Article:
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Car's Type of Frame Makes a Difference

April 16, 1987|RALPH VARTABEDIAN | Times Staff Writer

Question: I was advised to buy a car with a full-perimeter frame as opposed to a car with unit-body construction, if I was at all concerned with safety. Can you explain the difference? Which popular cars today are built with full-perimeter frames?--M.E.

Answer: The vast majority of new cars are produced with what is called unit-body or unibody design, in which the body itself acts as the frame. In a unibody car, the sheet-metal floor pan, the fenders and the roof, among other parts, are welded and bolted together to carry the load of the car. The wheels are simply attached to the body.

A dying breed of car, however, features full-body frames. These cars have two heavy steel beams that run the length of the car. The wheels are attached to this frame, and it bears the load of the entire car.

Automobiles that have full frames are often touted as being safer than unibody cars. It is not always true, though, that a unibody car is unsafe in a moderate collision. But you can be sure that a unibody car will almost always sustain much greater physical damage in a collision than a full-frame car.

Automobile manufacturers have attempted to make cars safer by designing them so that the body will collapse in an accident, thereby absorbing some of the force of the impact. That helps make large, front-wheel-drive cars with unibody frames safer, but it also makes them vulnerable to great damage in only a small collision. The alignment on some unibody-designed cars can be thrown off in only minor collisions, and repair bills can be astronomical even when damage appears minor.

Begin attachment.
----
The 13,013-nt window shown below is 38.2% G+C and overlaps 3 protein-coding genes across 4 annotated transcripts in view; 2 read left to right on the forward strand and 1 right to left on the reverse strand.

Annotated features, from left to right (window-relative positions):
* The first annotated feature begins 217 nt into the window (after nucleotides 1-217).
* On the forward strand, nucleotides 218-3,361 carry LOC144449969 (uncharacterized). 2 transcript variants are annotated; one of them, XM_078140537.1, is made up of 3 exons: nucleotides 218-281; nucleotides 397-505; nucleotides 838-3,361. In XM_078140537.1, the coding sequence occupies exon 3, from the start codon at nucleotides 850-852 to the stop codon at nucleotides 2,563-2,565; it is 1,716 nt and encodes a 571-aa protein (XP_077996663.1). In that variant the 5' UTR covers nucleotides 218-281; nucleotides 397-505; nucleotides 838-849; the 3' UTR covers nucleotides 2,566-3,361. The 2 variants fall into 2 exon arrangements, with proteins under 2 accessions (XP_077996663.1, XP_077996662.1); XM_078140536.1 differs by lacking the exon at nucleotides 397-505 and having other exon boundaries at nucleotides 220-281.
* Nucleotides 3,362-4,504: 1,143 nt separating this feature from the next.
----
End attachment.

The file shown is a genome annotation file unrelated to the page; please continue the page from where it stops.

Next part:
In a car that has a full frame, the frame itself will bear much of the load in a major accident. The frame may bend, but it can be straightened much more effectively than a unibody can be straightened. Usually, full-frame cars are full-size models that are the heaviest cars on the road, which gives occupants in them an additional measure of protection.

As for subcompacts, almost all of them are rated by the federal government as among the least-safe cars. Many of these cars barely weigh a ton, compared to some larger cars that weigh twice that much.

Finally, you may want to purchase a publication that lists the results of government crash tests on various car models. Those government tests show that the size and weight of cars are not the only factors that affect safety. The ability of the car's windows to stay put and the placement of steering wheels and dashboards also are critically important to passenger safety.

Some of the cars that still have full frames are the Chevrolet Caprice, Ford LTD, Lincoln Town Car, Mercury Grand Marquis and the Cadillac Fleetwood. Some pickup trucks and passenger trucks also feature full frames.

Q: I always wonder what a sign that says "Diesel No. 2" means. Is there such a thing as diesel No. 1, and is it better or worse than diesel No. 2? Do trucks use the same diesel as is sold for passenger cars, and if not, what is the difference?--M.V.

A: Diesel No. 1 does exist but it is mostly sold during winter in colder climates. Diesel No. 2 has more wax in it and does not flow well at very low temperatures. That can make for hard starting and poor performance. Trucks use the same diesel fuel as passenger cars.

Ralph Vartabedian cannot answer mail personally but will respond in this column to automotive questions of general interest. Do not telephone. Write to Your Wheels, You section, The Times, Times Mirror Square, Los Angeles 90053.

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